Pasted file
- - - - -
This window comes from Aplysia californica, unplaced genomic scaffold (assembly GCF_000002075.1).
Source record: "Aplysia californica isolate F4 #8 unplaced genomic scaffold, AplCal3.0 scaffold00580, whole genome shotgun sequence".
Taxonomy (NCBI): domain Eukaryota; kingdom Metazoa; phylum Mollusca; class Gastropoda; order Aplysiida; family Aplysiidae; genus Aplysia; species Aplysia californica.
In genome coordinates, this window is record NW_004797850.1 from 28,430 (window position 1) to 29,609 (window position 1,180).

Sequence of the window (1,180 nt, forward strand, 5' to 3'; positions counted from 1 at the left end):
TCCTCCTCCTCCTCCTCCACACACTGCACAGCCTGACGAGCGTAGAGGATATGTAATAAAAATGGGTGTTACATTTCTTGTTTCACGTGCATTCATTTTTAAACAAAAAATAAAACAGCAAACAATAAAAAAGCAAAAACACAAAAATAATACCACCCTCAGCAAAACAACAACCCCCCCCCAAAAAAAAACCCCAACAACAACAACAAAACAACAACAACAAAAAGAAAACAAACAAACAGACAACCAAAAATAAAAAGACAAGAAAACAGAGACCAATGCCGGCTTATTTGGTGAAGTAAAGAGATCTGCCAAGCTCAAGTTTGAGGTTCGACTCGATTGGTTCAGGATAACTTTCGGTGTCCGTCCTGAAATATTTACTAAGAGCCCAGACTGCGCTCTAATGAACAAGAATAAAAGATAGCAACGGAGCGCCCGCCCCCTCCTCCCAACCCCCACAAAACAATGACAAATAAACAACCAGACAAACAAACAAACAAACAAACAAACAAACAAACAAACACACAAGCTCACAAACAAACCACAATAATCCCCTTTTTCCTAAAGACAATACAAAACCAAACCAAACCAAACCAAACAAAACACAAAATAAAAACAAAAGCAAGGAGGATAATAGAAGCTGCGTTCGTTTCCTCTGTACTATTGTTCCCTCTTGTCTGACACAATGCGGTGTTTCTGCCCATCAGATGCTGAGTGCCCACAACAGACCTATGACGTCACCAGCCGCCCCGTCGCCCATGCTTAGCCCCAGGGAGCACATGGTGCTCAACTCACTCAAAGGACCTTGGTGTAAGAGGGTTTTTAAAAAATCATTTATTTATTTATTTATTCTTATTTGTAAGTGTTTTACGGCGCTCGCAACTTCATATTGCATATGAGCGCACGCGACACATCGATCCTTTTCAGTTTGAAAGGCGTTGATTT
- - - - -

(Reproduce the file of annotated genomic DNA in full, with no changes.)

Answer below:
This window comes from Aplysia californica, unplaced genomic scaffold (assembly GCF_000002075.1).
Source record: "Aplysia californica isolate F4 #8 unplaced genomic scaffold, AplCal3.0 scaffold00580, whole genome shotgun sequence".
Taxonomy (NCBI): domain Eukaryota; kingdom Metazoa; phylum Mollusca; class Gastropoda; order Aplysiida; family Aplysiidae; genus Aplysia; species Aplysia californica.
In genome coordinates, this window is record NW_004797850.1 from 28,430 (window position 1) to 29,609 (window position 1,180).

Sequence of the window (1,180 nt, forward strand, 5' to 3'; positions counted from 1 at the left end):
TCCTCCTCCTCCTCCTCCACACACTGCACAGCCTGACGAGCGTAGAGGATATGTAATAAAAATGGGTGTTACATTTCTTGTTTCACGTGCATTCATTTTTAAACAAAAAATAAAACAGCAAACAATAAAAAAGCAAAAACACAAAAATAATACCACCCTCAGCAAAACAACAACCCCCCCCCAAAAAAAAACCCCAACAACAACAACAAAACAACAACAACAAAAAGAAAACAAACAAACAGACAACCAAAAATAAAAAGACAAGAAAACAGAGACCAATGCCGGCTTATTTGGTGAAGTAAAGAGATCTGCCAAGCTCAAGTTTGAGGTTCGACTCGATTGGTTCAGGATAACTTTCGGTGTCCGTCCTGAAATATTTACTAAGAGCCCAGACTGCGCTCTAATGAACAAGAATAAAAGATAGCAACGGAGCGCCCGCCCCCTCCTCCCAACCCCCACAAAACAATGACAAATAAACAACCAGACAAACAAACAAACAAACAAACAAACAAACAAACAAACACACAAGCTCACAAACAAACCACAATAATCCCCTTTTTCCTAAAGACAATACAAAACCAAACCAAACCAAACCAAACAAAACACAAAATAAAAACAAAAGCAAGGAGGATAATAGAAGCTGCGTTCGTTTCCTCTGTACTATTGTTCCCTCTTGTCTGACACAATGCGGTGTTTCTGCCCATCAGATGCTGAGTGCCCACAACAGACCTATGACGTCACCAGCCGCCCCGTCGCCCATGCTTAGCCCCAGGGAGCACATGGTGCTCAACTCACTCAAAGGACCTTGGTGTAAGAGGGTTTTTAAAAAATCATTTATTTATTTATTTATTCTTATTTGTAAGTGTTTTACGGCGCTCGCAACTTCATATTGCATATGAGCGCACGCGACACATCGATCCTTTTCAGTTTGAAAGGCGTTGATTT